Volkswagen ‘Alien’ – adam&eveDDB / MediaCom
PR mishaps or brand #fails are ten-a-penny in the age of social, where the relationship between brand and consumer is - somewhat paradoxically – both more personal and more public than ever before. Whereas not so long ago an irked customer might write an angry, but crucially private, letter of complaint, now these interactions are played out in a global, digital amphitheatre called Twitter. Such a setting offers many opportunities, but it certainly takes no prisoners. Take New Balance, which took the bizarre decision to use social media to express excitement at Trump’s presidential election victory, culminating in its young, affluent customer-base promptly uploading videos of themselves burning their trainers in disgust.
The two greatest PR disasters of the last year or so, however, cannot be attributed to any social media slip-up, although the speed at which information reaches people at scale will inevitably have made these stories more damaging and longer-lasting than they would have been just ten years ago. The most recent of these, of course, was at Samsung, which will be fanning the flames of its burning reputation long after the last of their phones explodes. The second, Volkswagen, most likely faces an even longer road to recovery following the emissions scandal that erupted in September 2015. This week’s campaign spotlight takes a look at the latest advertising campaign from the car manufacturer as it seeks to rebuild its reputation, piece by piece.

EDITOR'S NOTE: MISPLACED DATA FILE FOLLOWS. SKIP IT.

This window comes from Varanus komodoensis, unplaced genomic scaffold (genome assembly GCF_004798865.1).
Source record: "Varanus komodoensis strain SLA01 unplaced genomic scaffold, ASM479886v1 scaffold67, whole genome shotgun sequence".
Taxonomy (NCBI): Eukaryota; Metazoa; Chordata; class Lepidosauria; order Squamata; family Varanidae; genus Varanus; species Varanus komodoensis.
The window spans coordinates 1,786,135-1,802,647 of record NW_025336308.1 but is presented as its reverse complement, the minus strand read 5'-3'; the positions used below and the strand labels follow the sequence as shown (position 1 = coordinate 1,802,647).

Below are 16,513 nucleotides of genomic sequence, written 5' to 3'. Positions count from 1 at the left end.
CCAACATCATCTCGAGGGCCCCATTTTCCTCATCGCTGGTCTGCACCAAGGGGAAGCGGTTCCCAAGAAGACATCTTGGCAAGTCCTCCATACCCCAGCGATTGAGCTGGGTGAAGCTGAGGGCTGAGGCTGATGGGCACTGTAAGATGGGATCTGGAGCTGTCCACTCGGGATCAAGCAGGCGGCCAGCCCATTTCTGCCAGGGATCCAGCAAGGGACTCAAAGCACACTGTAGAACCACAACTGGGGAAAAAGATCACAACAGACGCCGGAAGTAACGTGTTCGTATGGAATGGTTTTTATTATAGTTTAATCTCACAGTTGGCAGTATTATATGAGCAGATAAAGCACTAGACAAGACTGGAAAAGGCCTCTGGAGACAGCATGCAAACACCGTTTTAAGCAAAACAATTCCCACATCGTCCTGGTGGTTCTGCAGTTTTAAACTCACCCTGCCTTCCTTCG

Released last week, ‘Alien’ by adam&eveDDB is the second instalment of VW’s advertising campaign specifically tailored to independent cinemas. Playing out like a blockbuster thriller, the 60-second spot features a terrified couple dashing to their car to hide from a hideous dinosaur-like monster. As they scramble for cover in the boot of their car, they are betrayed by the VW’s hands-free boot opening technology, which is repeatedly set off by the alien’s tail, wagging ominously as its owner hunts. As the alien wanders off and the couple survive, we see the campaign’s tagline, ‘Not made for Hollywood/But happy to support independent cinemas.’
Looking at the advert in isolation for a moment, it’s a strong one on a number of levels. It’s been made for cinemas and its content has been crafted with the medium in mind; something so simple yet so frequently forgotten. Then there’s the way the features of the car are the real stars of the drama. In ‘Alien’ the boot’s hands-free technology almost gets the couple killed, while in the first ad in the series, ‘Mafia’, the car’s ability to convert text messages to audio makes the passenger aware he is about to be bumped off by the driver. Celebrating the features of the cars by showing scenarios where they have catastrophic consequences for the owner is irony at its best, and the layer of humour forms a protective shield against any pretentiousness that may have come from a solely cinematic approach.
In the greater scheme of things, the series seems to be a step in the right direction for the brand as well. Supporting local cinemas is a small act of good, the likes of which VW should be seen to be doing. More elaborate acts of well-meaning or benevolence run the risk of agitating consumer cynicism and therefore being counterproductive, but something simple such as making a point of advertising in the local cinema is something of which most consumers will surely approve.
The release came in the same week as a broader campaign for VW focusing on the heritage and nostalgia of the brand. Also from adam&eveDDB, the ad follows Barry, who’s maintained his father’s golden Beetle, with family photos playing a key role in showing the role the brand has played in Barry’s family’s lives. VW are quite right to be using nostalgia to remind consumers that the brand means much more that the emissions scandal, and it is that personal connection that VW will be hoping to heal. On the basis of their latest campaigns, it looks like VW are on the right track.